Types of New York Protective Orders

In the New York criminal system, the correct way to refer to a protective order is by referring to it as an order of protection, but it gets called a number of different names.  It is called an order of protection, a protective order, or a restraining order. There is a separate protective order used in a different context, which refers to whether or not certain evidence can be disclosed to certain other parties. But for the purposes of domestic violence and related issues, a protective order is synonymous with an order of protection.

An order of protection is a document signed by a judge that commands a defendant to refrain from taking certain actions. It is a negative order, meaning it instructs a person as to what they cannot do, rather than what they must do. There are different types of New York protective orders depending on the facts of a person’s case. If you want to know more about the different orders of protection that exist, consult a knowledgeable protective order lawyer today.

What an Order of Protection Looks LikeThe order of protection will have a number of check-boxes for what the defendant is prohibited from doing. In a civil case, the person is referred to as the respondent, not the defendant, but it is substantially the same. Different types of New York protective orders will have different boxes checked depending on whether someone has a full or limited order of protection.

Limited Orders of Protection

Among the different types of New York protective orders, there are full or limited orders of protection. A limited order will prohibit the basic illegal actions like assaulting, stalking, menacing, or threatening. It will not prohibit general communication, general visitation, or have any effect on living situations. 

The parties can live together, go to social events together, and communicate freely. They can have dinner together and it is not a violation of the order unless something happens where the defendant assaults, menaces, or threatens the complainant while there. They cannot do anything that they are not legally allowed to do anyway.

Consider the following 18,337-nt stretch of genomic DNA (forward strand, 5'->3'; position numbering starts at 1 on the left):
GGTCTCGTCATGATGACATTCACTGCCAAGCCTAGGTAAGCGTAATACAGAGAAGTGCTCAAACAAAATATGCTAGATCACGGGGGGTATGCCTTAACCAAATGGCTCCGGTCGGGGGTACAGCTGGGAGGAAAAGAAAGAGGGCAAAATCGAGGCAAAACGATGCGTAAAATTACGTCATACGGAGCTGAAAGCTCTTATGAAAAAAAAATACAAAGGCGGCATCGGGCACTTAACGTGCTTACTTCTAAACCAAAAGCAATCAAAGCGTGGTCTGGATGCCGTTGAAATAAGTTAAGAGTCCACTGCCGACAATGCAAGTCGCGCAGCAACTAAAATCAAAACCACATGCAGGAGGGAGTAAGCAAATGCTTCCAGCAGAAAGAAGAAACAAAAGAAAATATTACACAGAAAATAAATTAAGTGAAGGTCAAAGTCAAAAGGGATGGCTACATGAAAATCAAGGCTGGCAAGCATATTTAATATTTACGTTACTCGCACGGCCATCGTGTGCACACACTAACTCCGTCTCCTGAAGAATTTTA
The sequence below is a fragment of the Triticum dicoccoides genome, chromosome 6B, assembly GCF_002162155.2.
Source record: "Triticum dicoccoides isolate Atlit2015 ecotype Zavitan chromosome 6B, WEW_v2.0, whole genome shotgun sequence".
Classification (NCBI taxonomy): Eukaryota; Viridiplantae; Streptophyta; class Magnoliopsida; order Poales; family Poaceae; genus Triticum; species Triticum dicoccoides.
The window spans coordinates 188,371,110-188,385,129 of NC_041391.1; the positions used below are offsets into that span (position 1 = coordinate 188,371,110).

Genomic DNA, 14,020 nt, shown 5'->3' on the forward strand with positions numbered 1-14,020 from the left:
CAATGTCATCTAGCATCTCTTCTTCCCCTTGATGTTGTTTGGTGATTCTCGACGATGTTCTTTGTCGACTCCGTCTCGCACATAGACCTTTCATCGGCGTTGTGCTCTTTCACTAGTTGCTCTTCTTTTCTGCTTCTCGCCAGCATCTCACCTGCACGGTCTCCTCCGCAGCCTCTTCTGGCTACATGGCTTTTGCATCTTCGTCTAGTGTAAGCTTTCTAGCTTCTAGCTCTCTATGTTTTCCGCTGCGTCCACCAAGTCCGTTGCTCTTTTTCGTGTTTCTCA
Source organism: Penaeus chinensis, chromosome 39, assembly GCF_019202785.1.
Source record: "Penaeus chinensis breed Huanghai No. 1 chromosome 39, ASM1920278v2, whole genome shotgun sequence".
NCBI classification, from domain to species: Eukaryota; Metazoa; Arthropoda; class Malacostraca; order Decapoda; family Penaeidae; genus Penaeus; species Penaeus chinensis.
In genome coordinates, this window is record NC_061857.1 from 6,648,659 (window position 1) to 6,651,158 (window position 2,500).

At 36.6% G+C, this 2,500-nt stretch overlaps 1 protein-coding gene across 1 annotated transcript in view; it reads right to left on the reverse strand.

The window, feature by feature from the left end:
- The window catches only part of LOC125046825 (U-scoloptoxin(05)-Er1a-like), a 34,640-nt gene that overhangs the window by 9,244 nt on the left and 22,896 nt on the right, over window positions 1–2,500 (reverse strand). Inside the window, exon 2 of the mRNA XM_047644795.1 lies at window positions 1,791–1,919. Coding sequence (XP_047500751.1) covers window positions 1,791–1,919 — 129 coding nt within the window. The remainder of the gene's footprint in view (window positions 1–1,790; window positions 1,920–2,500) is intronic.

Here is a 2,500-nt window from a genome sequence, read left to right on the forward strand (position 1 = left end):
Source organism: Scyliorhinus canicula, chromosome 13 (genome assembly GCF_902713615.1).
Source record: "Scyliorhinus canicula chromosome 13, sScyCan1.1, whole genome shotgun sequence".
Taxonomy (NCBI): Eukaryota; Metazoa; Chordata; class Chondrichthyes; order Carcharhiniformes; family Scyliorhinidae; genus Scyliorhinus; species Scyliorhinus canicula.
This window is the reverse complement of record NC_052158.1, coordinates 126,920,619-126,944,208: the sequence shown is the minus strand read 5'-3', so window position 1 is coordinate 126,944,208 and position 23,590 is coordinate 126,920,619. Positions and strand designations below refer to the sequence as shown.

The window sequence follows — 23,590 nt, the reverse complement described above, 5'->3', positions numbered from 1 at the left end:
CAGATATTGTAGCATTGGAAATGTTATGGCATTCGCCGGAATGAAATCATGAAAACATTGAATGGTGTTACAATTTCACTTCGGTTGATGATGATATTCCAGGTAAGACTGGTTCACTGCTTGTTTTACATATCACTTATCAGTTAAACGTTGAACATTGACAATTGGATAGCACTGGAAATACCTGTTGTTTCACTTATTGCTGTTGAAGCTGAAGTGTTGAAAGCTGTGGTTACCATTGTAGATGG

In essence, under a limited order, the two people can coexist in the exact way they were prior to the incident which led to the arrest, they can live together, go to social events together, and communicate as frequently as they wish, and the defendant is only required to refrain from actions which could constitute crimes, and are thus prohibited by the penal law anyway.

Full Orders of Protection

A full order of protection prohibits the defendant from initiating any contact or communication with the complainant in the case. That means the defendant cannot go to the person’s home or to their place of work. The defendant is also restricted from calling, emailing, texting, social media posting, or initiating any sort of communication with the person who has the order against them. They also cannot attempt to contact the person via a third party. In a full order of protection, simply put, the defendant cannot have any sort of contact whatsoever with the complainant or have other people contact them on their behalf.

Duration of a Protective Order

The duration of a protective order depends on how the case ends. During dependency of the case, the orders of protection will generally last from one appearance until the next. If a person is convicted of, for example, an A misdemeanor, the order of protection will last for a period of three years. A person convicted of a B misdemeanor will be subject to an order of protection that would last two years. A person convicted of a violation, not a crime, will have an order of protection against them for a period of one year from the conviction date. Depending on what the final case outcome is, it will drive what the final order of protection time period will be. In order to learn more about types of New York protective orders and the impact that a protective order can have on you, consult an adept order of protection lawyer today.